Archive for February 2008

Spinach and Grits Souffle

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I based this dish roughly off a recipe for a mushroom and grits souffle from Stalking the Green Fairy, by James Villas.

Bring 4 cups of water to a boil, add a dash of salt, and add 1 cup stone-ground white grits, stirring them in with a wooden spoon. Lower the heat to low, cover, and simmer for 20 minutes, stirring every 5 minutes to keep the grits from sticking.

Grease a 2-quart Pyrex casserole dish and preheat the oven to 350 degrees.

Turn off the heat on the grits, and stir in:

  • 1/2 stick butter,
  • a couple of teaspoons soy sauce,
  • a splash of dark sesame oil,
  • ground nutmeg,
  • freshly ground black pepper,
  • dried red pepper flakes,
  • 1/2 package of frozen spinach (more, if you can get it–we ran out)
  • 5 eggs, beaten
  • 3 cloves garlic, minced
  • optional (I didn’t use this but I think it would be good): grated sharp cheddar cheese

Pour into the greased casserole dish. Sprinkle with something pleasant–I used a few french-fried onions, the original recipe calls for buttered breadcrumbs, or I bet some Parmesan cheese would go nicely.

Bake for about 45 mins to an hour at 350 degrees, until puffed and golden.

It’s not really a souffle, as far as I know–I think real souffles have the whites beaten to stiff peaks and then folded into a bechamel-type sauce thickened with the yolks–but it’s a pleasant, tasty dish, somewhat healthy as is, and would be positively wholesome with a larger proportion of greens.


Written by orata

February 19, 2008 at 6:51 pm

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Chocolate crackle cookies

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I seriously want to try these cookies from the Chronicle! I’m hoping they’re the kind that’s crackly on the outside, rich, chewy, and brownie-like on the inside.


The Baker: A handy cookie recipe

Wednesday, February 6, 2008

sfgate_get_fprefs(); You can’t think about cookies without thinking about hands. Whether it’s the loving hands that shaped and baked them or the eager hands that pick them up and eat them – especially at a time like Valentine’s Day – cookies, fingers and palms go, fittingly, hand in hand.

Cookie recipes also go from hand to hand as bakers swap their favorites. I got today’s recipe from a casual conversation.

The cookies are easy to prepare, making them a slam dunk for when you want to make something from scratch that’s just a little bit out of the ordinary.

They are also flavored with on-hand ingredients, but sport a unique texture, changing as they bake into rich, crackly rounds.

Try your hand at making them for an easy Valentine’s treat. After a taste, the hands around you are sure to erupt into applause.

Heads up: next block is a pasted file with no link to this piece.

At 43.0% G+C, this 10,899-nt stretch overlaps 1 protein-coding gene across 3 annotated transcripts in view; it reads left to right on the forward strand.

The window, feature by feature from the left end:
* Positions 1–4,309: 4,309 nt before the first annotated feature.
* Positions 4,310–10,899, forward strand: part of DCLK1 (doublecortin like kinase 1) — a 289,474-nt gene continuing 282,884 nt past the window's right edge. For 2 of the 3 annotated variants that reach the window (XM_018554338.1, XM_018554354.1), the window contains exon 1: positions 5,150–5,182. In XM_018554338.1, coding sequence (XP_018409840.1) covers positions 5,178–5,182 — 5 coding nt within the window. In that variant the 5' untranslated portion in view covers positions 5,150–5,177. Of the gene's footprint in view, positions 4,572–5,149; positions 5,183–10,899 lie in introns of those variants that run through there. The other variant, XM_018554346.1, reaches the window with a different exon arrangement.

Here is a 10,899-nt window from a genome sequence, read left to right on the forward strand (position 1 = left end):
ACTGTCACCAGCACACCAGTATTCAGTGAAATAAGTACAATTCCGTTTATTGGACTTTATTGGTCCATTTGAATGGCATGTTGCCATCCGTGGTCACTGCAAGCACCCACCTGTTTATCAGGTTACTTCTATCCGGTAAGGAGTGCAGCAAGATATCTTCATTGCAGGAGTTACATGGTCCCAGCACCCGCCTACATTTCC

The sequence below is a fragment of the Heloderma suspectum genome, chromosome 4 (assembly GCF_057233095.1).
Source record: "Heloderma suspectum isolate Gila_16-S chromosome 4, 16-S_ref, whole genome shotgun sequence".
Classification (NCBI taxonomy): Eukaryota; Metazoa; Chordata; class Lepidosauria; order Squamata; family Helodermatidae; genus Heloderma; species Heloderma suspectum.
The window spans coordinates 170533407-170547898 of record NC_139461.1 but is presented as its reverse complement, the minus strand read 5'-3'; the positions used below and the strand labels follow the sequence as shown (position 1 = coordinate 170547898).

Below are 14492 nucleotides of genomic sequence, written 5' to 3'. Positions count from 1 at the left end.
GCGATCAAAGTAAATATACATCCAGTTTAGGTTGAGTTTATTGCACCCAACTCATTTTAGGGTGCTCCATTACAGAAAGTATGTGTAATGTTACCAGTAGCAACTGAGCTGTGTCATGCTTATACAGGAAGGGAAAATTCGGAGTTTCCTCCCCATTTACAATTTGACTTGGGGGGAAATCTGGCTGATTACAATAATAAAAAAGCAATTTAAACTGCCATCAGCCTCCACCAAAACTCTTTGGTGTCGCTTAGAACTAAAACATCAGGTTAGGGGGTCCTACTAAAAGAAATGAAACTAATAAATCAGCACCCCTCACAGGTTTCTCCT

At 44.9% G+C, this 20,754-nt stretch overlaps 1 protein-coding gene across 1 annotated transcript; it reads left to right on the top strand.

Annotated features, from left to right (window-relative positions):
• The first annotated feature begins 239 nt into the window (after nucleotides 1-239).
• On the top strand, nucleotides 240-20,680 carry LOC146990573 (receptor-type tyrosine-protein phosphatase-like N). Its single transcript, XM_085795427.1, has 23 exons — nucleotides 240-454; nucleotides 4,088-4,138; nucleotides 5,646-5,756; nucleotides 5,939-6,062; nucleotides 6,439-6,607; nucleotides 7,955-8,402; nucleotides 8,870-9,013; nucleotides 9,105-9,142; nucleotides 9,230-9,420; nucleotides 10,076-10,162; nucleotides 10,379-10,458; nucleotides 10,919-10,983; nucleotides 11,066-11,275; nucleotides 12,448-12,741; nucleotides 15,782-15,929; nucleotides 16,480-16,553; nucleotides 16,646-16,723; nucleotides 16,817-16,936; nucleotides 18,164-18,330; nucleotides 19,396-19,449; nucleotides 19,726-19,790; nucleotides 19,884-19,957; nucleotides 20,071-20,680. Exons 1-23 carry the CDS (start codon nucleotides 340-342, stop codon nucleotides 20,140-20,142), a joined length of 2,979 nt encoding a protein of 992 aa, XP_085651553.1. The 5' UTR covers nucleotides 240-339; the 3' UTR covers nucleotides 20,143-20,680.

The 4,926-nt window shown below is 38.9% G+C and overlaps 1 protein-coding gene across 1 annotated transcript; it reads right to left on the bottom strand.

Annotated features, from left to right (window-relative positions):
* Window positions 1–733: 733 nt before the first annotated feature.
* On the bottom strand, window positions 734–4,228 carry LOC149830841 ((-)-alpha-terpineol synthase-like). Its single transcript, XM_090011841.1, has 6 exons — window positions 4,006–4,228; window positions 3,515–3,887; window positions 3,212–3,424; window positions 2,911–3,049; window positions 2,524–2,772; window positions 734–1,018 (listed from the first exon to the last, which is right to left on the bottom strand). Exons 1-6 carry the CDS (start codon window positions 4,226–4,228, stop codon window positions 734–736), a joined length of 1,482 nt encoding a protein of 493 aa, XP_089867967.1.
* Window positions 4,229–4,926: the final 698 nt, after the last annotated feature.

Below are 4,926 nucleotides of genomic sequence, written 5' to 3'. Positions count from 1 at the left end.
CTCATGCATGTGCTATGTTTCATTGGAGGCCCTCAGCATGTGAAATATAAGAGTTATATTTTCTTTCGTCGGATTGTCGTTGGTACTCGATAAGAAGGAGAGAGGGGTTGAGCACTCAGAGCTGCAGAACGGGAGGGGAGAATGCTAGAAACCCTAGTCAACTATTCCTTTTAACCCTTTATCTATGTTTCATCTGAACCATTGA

Chocolate Crackle Cookies

Makes 3-3 1/2 dozen

The Baker columnist Flo Braker credits Laura Feldman, whom she met while standing in line at the Telluride Film Festival in Colorado, for this superb recipe. (Feldman received the recipe when she took a class from Christine Ilich at L’Academie de Cuisine in Washington, D.C.)

  • 1 cup unbleached all-purpose flour
  • 1 cup granulated sugar + more for rolling cookies
  • 1/2 cup unsweetened cocoa powder, natural or Dutch-processed
  • 1 teaspoon baking powder
  • — Pinch of kosher salt
  • 4 tablespoons ( 1/2 stick) unsalted butter, chopped
  • 1 cup (5 ounces) chocolate chips
  • 2 large eggs, at room temperature and slightly beaten

Instructions: Center a rack in the oven and preheat oven to 350°. Line two cookie sheets with parchment paper.

Mix flour, sugar, cocoa, baking powder and salt together in a large bowl (or the bowl of an upright mixer) with a rubber spatula. Rub in butter with your hands until mixture resembles coarse meal. Stir in the chocolate chips. Gradually pour in the eggs, and using a handheld mixer (or the paddle attachment if using the stand mixer) beat on lowest speed just until the eggs are blended into the ingredients.

Roll dough (it is sticky) into 1- to 2-inch balls (I used 2 level measuring teaspoons for each cookie). Roll in granulated sugar until coated on all sides and place on prepared sheets about 2 inches apart (no need to flatten the balls). Bake 11-12 minutes or until crackly on top and still a bit soft (cookies firm as they cool).

Per cookie: 65 calories, 1 g protein, 10 g carbohydrate, 3 g fat (2 g saturated), 13 mg cholesterol, 9 mg sodium, 0 fiber.

Flo Braker of Palo Alto is the author of “The Simple Art of Perfect Baking” and “Sweet Miniatures.” E-mail her at food@sfchronicle.com.

Written by orata

February 6, 2008 at 5:41 pm

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Nutmeg scones

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I made these Nutmeg-Scented scones on Sunday–ate a few with clotted cream, and brought some to a Super Bowl party we went to at Andre’s house.  This was Rahul’s idea–I thought it was weird to bring scones to a Super Bowl party, but they were, surprisingly, a hit. Someone said they were “perfect” and someone else wanted the recipe.

I subbed cottage cheese and a splash of plain soy milk for the sour cream, because that’s what I had on hand.

Written by orata

February 6, 2008 at 12:41 pm

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